One of the first things I learned about computer graphics lighting (and light in general) is that when a ray of light hits a surface, the surface absorbs certain colors and the light retains the rest. If this is true, then why do most computer graphics examples and tutorials I've seen use two different colors for ambient and diffuse color for a material? If both ambient and diffuse light waves come from the same light source, with the same color, then shouldn't the material reflect the same color for both types of light? Note that I'm fairly new to computer graphics, so I've barely scratched the surface of complex lighting and etc.

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    $\begingroup$ Because ambient is a hack used to substitute for the lack of indirect illumination. It is not physically based. $\endgroup$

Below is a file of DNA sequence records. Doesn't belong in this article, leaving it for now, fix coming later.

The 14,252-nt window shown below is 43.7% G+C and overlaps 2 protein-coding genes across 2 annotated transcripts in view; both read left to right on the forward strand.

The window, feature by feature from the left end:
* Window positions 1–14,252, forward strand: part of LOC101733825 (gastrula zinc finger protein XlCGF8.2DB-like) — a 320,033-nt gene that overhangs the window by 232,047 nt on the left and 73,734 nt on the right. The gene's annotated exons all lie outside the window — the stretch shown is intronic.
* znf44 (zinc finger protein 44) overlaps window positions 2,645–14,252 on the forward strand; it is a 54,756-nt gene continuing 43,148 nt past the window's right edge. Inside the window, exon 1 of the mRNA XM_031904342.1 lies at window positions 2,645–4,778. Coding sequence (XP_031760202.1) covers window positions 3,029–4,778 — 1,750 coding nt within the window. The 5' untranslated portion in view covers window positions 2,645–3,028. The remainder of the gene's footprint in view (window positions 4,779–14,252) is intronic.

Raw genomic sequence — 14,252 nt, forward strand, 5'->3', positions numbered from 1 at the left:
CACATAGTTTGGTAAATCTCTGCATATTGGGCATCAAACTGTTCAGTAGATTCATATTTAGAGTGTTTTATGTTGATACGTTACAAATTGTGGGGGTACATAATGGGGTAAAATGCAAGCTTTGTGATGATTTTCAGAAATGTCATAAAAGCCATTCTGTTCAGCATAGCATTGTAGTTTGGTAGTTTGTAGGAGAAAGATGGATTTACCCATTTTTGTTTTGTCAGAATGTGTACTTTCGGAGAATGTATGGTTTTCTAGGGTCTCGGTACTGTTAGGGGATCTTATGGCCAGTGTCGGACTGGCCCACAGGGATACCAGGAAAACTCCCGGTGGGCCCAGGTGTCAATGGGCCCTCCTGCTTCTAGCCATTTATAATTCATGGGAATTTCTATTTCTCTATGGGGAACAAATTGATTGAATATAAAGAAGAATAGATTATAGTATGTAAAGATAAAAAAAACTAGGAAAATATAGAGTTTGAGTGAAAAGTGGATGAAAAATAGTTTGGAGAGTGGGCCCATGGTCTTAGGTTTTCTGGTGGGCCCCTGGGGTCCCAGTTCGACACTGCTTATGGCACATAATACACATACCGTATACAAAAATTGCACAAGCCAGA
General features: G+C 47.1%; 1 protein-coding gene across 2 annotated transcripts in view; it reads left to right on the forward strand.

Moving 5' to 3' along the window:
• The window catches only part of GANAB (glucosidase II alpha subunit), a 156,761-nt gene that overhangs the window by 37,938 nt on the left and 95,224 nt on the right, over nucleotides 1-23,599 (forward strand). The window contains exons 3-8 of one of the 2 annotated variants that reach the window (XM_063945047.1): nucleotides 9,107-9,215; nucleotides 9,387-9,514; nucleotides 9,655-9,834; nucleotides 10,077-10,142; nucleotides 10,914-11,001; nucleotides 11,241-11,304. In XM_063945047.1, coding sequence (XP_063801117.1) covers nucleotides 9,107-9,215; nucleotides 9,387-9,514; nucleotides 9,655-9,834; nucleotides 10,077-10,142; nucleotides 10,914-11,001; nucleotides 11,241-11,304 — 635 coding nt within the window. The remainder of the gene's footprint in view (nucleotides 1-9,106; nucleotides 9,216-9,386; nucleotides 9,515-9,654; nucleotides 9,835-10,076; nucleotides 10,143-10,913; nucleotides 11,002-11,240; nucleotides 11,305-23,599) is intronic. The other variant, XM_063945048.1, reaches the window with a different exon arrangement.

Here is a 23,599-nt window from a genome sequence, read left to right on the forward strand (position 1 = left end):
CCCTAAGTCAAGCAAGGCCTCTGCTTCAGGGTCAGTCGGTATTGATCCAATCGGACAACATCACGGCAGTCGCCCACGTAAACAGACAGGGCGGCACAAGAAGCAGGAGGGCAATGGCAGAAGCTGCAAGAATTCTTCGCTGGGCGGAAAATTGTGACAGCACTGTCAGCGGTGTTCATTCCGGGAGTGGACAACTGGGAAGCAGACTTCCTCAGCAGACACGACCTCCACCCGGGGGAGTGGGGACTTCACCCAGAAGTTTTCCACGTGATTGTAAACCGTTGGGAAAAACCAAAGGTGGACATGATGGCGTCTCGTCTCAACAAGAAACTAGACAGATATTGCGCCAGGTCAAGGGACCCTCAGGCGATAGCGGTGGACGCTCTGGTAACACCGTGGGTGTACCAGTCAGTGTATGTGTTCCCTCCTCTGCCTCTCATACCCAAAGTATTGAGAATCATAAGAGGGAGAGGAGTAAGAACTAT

– lightxbulb
    May 29, 2021 at 8:07
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    $\begingroup$ Most of the early graphic nodels arent very physically sound. Legacy has a tendency to stick around for a while. $\endgroup$
    – joojaa
    May 29, 2021 at 20:54
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    $\begingroup$ @lightxbulb Oh, that makes sense. Thank you for the explanation, but why did you post this as a comment and not an answer? $\endgroup$ May 30, 2021 at 19:54
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    $\begingroup$ Because I didn't elaborate, I don't consider this answer worthy. And one can elaborate, with justification about what the ambient term does, and examples illustrating how it's useful. Thus other users can expand upon my concise comment. $\endgroup$
    – lightxbulb
    May 30, 2021 at 21:25


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